"The boys like that."
Translation:Is maith leis na buachaillí é sin.
The phrase for liking things is Is maith le ABC XYZ.
ABC is the person who likes something and XYZ is the thing they like.
Is maith le Máire tae. Máire likes tea.
le + an = leis an Is maith leis an chailín an pictiúr. (gcáilín would also be correct.)
le + na = leis na Is maith leis na buachaillí é sin <<< This is what you should have written.
To put it a different way: without the é, sin is modifying "na buachaillí," turning it from "the boys" to "those boys." With the é, "é sin" forms a pair, becoming "that." I think this is a real interesting garden path sentence, since you don't know until you get to that é what the actor in this sentence is.
When you use this expression, the person who is liking something has to come after 'le'
Is maith le XYZ bainne = XYZ likes milk
Is maith liom caife = I like coffee
Is maith leat... = You like...
Is maith leis... = He likes...
Is maith léi... = She likes
Is maith linn... = We like...
Is maith libh... = You like...
Is maith leo... = They like...
Is maith leis an bhean... = The woman likes...
Is maith leis na mná... = The women like ...
Is maith le mo mhac ... = My son likes...
Note that le changes to leis in front of an and na.
I wish Duolingo gave good enough grammar explanations that people like you weren't forced to crowd-source their grammar answers. Daltaí is, at least, better than what you're likely to get on these forums.
The difference is not between leis (which is simply the form of le used before an and na) and le. It is between the initial mutation or lack of it used after an and after na. In your examples, there is an initual mutation after an but not after na. That pretty much sums it up. Mutate after an but not after na. Charts: http://www.nualeargais.ie/gnag/artikel.htm#praeposition
Note that there are two accepted systems of initial mutations after prepositions. I would say ar an bhus and leis an bhó, never ar an mbus or leis an mbó, and I would be right, too. Dunno if Duolingo tells you that.
More than you ever wanted to know about prepositions: http://www.nualeargais.ie/gnag/praepos.htm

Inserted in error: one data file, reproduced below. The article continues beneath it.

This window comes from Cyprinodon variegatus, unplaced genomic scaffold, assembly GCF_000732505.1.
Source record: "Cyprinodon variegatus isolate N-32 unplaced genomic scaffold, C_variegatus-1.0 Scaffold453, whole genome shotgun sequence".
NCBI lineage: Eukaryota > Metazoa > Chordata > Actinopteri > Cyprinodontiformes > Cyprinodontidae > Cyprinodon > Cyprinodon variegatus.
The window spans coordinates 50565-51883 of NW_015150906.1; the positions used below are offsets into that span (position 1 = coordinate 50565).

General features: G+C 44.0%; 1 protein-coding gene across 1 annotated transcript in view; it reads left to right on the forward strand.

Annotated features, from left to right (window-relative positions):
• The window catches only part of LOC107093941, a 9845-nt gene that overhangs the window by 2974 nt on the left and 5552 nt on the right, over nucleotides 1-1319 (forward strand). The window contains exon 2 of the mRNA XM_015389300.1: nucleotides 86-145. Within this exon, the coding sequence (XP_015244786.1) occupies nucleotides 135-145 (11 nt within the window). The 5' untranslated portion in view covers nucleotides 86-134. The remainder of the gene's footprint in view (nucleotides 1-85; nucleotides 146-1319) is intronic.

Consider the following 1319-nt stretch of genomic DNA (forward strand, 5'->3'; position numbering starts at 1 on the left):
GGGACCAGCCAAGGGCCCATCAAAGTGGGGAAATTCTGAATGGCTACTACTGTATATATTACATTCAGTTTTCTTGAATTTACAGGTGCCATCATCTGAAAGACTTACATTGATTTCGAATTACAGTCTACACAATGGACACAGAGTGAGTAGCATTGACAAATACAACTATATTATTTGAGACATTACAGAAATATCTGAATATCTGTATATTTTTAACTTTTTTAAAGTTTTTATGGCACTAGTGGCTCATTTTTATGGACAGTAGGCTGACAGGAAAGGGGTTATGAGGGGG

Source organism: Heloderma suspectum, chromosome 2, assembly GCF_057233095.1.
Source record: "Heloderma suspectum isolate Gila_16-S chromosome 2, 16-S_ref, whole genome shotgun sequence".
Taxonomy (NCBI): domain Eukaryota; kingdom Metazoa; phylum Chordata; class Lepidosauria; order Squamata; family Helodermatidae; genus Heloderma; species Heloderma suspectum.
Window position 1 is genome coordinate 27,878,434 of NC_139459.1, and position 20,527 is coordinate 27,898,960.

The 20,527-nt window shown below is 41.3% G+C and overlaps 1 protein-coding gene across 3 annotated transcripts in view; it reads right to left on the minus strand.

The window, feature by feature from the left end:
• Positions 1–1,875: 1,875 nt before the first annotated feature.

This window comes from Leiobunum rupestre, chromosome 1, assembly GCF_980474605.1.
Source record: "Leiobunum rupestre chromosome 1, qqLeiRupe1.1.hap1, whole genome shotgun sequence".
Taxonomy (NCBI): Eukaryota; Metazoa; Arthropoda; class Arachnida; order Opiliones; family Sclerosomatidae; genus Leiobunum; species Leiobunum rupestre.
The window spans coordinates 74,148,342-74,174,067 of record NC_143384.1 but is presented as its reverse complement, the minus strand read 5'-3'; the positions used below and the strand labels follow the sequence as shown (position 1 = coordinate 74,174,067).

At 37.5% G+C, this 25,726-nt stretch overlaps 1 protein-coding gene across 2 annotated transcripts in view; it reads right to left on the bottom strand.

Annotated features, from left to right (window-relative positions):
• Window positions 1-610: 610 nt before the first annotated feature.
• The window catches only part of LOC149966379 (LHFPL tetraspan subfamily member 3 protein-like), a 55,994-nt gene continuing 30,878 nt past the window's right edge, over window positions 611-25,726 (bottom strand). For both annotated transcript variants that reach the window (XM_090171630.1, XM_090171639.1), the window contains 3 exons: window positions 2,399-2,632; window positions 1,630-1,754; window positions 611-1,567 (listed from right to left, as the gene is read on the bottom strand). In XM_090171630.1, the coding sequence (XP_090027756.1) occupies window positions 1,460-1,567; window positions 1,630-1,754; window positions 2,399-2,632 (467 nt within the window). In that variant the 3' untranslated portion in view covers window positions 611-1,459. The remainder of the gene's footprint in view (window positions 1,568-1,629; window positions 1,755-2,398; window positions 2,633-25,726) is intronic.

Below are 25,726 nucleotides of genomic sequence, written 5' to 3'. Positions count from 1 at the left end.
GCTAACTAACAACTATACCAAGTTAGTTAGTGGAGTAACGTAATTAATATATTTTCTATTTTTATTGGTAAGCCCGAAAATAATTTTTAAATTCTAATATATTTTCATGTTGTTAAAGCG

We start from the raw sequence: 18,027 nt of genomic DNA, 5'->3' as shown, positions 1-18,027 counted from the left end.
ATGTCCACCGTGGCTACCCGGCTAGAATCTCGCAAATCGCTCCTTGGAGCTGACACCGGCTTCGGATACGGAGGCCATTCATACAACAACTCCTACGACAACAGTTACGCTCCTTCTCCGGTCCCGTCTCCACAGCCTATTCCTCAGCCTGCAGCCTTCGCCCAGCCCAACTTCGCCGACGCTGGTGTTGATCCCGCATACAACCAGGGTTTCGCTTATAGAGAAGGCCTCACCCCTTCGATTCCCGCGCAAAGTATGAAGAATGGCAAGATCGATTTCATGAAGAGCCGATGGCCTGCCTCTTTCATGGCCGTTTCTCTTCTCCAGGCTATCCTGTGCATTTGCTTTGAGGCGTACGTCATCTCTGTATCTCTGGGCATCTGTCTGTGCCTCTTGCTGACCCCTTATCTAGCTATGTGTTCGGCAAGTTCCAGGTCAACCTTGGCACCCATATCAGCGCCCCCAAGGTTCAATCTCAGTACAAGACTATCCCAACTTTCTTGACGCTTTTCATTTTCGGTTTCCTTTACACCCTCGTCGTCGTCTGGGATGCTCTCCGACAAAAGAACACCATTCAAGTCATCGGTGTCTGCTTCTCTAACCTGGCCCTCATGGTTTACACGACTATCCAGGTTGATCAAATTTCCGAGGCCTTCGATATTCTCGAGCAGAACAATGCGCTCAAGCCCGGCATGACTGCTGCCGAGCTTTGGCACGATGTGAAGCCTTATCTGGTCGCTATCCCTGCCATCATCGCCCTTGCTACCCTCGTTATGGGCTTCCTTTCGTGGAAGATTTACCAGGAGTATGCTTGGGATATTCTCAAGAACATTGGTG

Unsolicited advice: Get a grammar book!
I did do Duolingo when it first came out, but I already knew a lot of grammar and quickly became disillusioned because there were a lot of mistakes and because answers in Ulster Irish were marked wrong. I started submitting error reports, and Duolingo changed some questions to accept Ulster answers, and they fixed some of the sentences with mistakes. (No one seems to respond to error reports now.) If you make a comment on a page, DL notifies you whenever there's another comment on the page -- I have no special powers!
I've learned several languages in which I am now fluent. Other than when I studied Vietnamese (briefly), I have never had so much trouble with a language. Ever. I slog along with Irish, year after year, while flying through other languages. Why is this so hard? Am I missing something? I never encountered declension in ANY other language. Does it even exist in other languages?
Sure it does. Russian has big time changes for declensions. English does for pronouns, I/me/mine, etc. French does for pronouns, il/le/lui, etc. German does for pronouns er/ihm/ihn, the definite article der Apfel/den Apfel/dem Apfel/des Apfels, plural nouns in the dative case, masculine and neuter nouns in the genitive case, adjectives and so on. Other Slavic languages decline nouns and modifiers. And then there's Latin!
If you are really 'slog[ging] along with Irish, year after year,' perhaps you should try a different program. I'm serious, and I mean it in the most helpful way possible. After 'year after year,' you should have outgrown Duolingo. Get a real program with adequate audio and good explanations of the grammar. First choice would be a real class (online or in-person) with a real teacher. Next best would be either the Irish classes on FutureLearn (www.futurelearn.com) or the Ulster Irish series Now You're Talking (book pages, sound files, videos, answer key all at ultach.org).
Why spend any more time on a program that isn't working for you?
We're supposed to say The boys like that
the boys = na buachallí
like = Is maith le (person who likes th thing) (thing that is liked)
that = é sin
When you put it all together, you get /is maith le na buachaillí é sin/, but whenever you want to say 'le an' or 'leis an,' STOP and write leis an or leis na. It's just one of those things that every language has, like in English, when you want to say 'a' in front of 'apple' or 'unicorn,' you have to STOP and say 'an' because we just don't say 'a' in front of vowels.
In Is maith leis na buachaillí sin, na buachaillí sin is what is liked.
In Is maith leis na buachaillí é sin, é sin is what is liked.
That's why you need to say é.
Is maith leis na buachaillí sin - https://forum.duolingo.com/comment/4313347
"He like those boys"
Is maith leis na buachaillí é sin - https://forum.duolingo.com/comment/6443468
"The boys like that"